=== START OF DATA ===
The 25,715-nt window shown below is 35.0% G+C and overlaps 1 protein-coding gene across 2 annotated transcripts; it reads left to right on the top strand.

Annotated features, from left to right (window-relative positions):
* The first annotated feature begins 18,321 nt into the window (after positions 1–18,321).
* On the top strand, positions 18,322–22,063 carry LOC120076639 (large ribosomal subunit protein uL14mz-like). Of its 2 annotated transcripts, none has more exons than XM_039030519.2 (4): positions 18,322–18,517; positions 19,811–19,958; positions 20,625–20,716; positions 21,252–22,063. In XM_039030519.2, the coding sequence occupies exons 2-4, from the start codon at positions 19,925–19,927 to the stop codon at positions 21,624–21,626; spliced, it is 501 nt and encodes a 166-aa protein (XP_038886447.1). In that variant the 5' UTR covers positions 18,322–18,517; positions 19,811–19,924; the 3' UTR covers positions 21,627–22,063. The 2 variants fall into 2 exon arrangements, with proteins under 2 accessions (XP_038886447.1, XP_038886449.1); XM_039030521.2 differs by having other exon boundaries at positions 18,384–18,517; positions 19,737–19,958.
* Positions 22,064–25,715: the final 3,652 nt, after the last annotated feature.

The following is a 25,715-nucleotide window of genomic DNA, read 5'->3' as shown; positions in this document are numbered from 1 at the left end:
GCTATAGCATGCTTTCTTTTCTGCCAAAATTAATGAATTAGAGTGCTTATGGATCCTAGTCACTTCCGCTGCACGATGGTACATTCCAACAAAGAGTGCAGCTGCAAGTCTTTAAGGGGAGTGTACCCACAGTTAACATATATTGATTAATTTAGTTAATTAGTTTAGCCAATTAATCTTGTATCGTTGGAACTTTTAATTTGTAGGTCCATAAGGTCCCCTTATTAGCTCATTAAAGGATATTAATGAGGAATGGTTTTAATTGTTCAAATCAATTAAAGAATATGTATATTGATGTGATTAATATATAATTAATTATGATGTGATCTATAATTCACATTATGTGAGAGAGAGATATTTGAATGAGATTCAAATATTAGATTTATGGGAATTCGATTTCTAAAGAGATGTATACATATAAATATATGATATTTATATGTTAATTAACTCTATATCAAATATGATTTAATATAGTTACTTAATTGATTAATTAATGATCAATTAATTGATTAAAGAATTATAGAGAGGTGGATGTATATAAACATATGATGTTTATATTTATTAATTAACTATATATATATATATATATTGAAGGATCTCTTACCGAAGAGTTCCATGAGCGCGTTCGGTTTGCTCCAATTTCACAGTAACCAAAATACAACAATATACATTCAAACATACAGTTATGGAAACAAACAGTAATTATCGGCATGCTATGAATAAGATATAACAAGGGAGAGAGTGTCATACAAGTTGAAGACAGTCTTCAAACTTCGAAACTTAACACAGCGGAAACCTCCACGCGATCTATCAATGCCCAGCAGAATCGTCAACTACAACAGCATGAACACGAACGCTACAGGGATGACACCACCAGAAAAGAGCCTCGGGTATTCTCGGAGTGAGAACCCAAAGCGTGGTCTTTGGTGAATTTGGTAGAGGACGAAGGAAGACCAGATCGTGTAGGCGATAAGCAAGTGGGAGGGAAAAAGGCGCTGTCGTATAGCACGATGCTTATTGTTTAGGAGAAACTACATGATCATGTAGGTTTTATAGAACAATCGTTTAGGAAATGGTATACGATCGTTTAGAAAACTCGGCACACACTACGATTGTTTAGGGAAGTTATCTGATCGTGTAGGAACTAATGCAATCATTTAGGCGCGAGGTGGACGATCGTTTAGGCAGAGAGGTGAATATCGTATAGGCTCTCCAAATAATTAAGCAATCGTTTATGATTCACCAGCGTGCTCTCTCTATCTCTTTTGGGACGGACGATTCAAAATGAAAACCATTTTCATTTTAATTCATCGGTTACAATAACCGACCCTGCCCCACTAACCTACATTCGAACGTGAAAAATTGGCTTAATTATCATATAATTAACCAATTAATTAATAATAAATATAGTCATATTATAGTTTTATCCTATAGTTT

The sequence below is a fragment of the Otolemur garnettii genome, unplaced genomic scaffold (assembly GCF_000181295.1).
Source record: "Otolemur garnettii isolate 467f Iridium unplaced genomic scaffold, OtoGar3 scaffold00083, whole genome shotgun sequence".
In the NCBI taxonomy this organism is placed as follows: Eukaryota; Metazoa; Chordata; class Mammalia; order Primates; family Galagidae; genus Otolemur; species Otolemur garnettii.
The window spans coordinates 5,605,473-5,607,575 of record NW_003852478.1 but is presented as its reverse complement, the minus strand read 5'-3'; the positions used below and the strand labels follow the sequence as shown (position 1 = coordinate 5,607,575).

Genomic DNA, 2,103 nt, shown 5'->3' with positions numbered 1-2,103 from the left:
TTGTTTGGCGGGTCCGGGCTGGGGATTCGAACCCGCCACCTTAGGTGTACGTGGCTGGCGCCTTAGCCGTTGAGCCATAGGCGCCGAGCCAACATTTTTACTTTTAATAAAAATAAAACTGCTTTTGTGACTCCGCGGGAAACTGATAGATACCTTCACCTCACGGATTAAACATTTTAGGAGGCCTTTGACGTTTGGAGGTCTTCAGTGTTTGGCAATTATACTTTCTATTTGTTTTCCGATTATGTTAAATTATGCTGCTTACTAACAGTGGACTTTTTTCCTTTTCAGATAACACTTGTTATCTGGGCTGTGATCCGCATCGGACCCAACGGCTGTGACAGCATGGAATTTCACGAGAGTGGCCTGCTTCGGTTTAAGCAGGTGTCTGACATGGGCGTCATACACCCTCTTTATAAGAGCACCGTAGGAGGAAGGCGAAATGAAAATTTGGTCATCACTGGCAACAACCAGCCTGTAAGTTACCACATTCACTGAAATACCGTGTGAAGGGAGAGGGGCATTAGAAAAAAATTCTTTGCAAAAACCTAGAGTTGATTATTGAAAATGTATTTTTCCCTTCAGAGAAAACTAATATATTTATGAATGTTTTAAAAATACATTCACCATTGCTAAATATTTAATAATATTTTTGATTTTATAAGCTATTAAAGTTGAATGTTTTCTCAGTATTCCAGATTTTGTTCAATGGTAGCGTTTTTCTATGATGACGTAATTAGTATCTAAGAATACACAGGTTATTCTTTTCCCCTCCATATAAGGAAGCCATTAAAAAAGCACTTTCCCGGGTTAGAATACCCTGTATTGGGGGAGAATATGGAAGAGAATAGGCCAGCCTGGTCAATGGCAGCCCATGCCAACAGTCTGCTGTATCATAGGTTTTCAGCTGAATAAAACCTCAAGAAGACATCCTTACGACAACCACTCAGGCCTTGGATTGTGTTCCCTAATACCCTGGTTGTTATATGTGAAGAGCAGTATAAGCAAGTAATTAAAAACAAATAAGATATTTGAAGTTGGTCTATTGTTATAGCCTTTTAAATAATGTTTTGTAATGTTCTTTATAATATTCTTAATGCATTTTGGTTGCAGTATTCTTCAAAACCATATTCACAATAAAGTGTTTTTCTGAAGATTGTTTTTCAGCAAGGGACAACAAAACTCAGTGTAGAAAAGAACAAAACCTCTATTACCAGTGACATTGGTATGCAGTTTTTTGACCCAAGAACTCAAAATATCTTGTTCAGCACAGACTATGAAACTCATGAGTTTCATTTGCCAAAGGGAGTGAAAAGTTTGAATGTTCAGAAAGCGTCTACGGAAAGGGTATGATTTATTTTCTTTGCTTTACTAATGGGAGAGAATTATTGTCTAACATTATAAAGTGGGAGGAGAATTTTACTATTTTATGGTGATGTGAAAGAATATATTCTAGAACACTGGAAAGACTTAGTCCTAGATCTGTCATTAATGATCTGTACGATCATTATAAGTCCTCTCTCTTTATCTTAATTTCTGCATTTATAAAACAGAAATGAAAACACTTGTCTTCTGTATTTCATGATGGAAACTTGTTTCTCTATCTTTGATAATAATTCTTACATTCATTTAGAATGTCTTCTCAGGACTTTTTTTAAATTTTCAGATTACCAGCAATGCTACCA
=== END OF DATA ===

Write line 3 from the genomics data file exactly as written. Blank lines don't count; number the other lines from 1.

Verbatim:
* The first annotated feature begins 18,321 nt into the window (after positions 1–18,321).